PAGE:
What is the role of sodium sulfate and furosemide tests in the workup of hyperchloremic acidosis?

Updated: Oct 18, 2018
  • Author: Sai-Ching Jim Yeung, MD, PhD, FACP; Chief Editor: Romesh Khardori, MD, PhD, FACP  more...
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Answer

In healthy individuals, administering a sodium salt of a nonreabsorbable anion in the presence of a sodium-avid state results in negative intratubular potential and thus in increased proton and potassium secretion. In patients with either secretory or voltage defects, the urine will not become maximally acidic.

The test is performed by restricting salt to less than 1 g/d Na+ for 3 days and orally administering 1 mg of fludrocortisone in the evening, 12 hours before the sodium sulfate infusion, in order to ensure a sodium-avid state. The following morning, 500 mL of 4% sodium sulfate is administered intravenously over 1 hour. Urine pH, potassium excretion, and net acid excretion should be obtained.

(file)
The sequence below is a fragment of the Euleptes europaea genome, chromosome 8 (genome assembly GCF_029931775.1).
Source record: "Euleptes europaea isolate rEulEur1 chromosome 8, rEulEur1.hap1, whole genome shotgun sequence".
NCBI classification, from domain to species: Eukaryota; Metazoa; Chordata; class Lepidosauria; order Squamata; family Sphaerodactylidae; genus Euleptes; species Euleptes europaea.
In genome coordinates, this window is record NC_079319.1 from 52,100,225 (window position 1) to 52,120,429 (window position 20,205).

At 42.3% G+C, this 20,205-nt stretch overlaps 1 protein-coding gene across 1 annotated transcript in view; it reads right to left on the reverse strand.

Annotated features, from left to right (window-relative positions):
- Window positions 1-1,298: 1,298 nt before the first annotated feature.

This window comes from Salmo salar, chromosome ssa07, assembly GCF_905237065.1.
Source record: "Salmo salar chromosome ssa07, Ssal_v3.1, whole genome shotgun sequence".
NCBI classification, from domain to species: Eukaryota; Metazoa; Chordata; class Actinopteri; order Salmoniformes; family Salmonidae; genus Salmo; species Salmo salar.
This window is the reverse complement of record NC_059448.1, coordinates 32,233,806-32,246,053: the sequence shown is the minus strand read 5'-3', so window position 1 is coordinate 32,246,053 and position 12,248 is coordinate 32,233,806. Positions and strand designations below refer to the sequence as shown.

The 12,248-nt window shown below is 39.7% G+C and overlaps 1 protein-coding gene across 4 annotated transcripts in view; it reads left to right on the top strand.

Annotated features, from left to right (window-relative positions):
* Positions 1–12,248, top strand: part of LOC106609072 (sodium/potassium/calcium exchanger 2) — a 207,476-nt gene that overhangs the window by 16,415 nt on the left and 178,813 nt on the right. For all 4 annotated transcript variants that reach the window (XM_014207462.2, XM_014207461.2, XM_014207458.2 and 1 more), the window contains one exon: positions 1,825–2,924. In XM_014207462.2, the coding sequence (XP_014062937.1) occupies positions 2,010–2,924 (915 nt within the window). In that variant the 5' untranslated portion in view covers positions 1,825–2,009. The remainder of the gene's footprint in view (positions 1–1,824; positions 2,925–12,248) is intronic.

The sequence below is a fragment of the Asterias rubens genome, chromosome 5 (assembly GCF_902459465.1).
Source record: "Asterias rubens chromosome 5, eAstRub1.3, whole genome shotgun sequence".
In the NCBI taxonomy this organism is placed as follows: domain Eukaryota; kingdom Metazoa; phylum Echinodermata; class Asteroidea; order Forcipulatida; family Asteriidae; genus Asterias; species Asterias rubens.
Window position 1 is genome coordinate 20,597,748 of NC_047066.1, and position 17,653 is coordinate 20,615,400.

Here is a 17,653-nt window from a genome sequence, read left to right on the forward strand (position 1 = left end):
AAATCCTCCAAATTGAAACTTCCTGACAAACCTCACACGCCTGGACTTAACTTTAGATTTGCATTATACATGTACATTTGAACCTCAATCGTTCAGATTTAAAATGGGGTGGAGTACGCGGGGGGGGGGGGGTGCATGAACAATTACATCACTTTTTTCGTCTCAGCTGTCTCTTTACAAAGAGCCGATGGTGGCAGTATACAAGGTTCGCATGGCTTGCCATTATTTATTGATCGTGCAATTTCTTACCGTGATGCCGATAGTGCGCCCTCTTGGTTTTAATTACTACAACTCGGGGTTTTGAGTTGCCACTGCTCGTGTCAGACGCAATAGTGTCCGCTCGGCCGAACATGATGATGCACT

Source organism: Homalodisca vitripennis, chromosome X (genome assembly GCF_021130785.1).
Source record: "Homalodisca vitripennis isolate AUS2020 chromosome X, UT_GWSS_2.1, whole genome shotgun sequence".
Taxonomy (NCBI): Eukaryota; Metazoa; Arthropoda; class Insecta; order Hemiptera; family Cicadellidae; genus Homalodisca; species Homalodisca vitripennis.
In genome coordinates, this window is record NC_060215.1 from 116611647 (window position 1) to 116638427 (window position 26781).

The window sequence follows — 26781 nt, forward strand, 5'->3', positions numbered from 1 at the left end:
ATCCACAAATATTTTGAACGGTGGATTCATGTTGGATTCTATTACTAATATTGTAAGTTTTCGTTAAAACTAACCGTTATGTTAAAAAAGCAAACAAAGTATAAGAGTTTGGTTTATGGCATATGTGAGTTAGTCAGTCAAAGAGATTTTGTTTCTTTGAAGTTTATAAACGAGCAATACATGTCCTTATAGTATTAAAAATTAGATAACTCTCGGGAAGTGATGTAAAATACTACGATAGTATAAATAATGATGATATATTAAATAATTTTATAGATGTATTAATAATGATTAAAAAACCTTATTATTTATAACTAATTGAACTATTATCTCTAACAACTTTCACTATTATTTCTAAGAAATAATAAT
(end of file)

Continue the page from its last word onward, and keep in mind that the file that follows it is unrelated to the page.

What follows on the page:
A normal response does not necessarily rule out an acidification defect, because a normal response can be observed in patients with hyperkalemic dRTA and in those with reversible voltage-dependent defects, as with lithium.

False-positive results can occur when the infusion is too rapid or when sodium avidity is absent because inadequate preparation or aldosterone resistance causes a bicarbonate-losing osmotic diuresis, thus raising the urine pH.

Because sodium sulfate is not commercially available, this method is largely limited to research settings. A more practical method involves orally administering 1 mg fludrocortisone the evening before testing and then giving 1 mg/kg of oral or intravenous furosemide the following morning. Evidence suggests that furosemide enhances distal acidification by increasing distal sodium delivery, and results should be interpreted in the same manner as for the sodium sulfate test.


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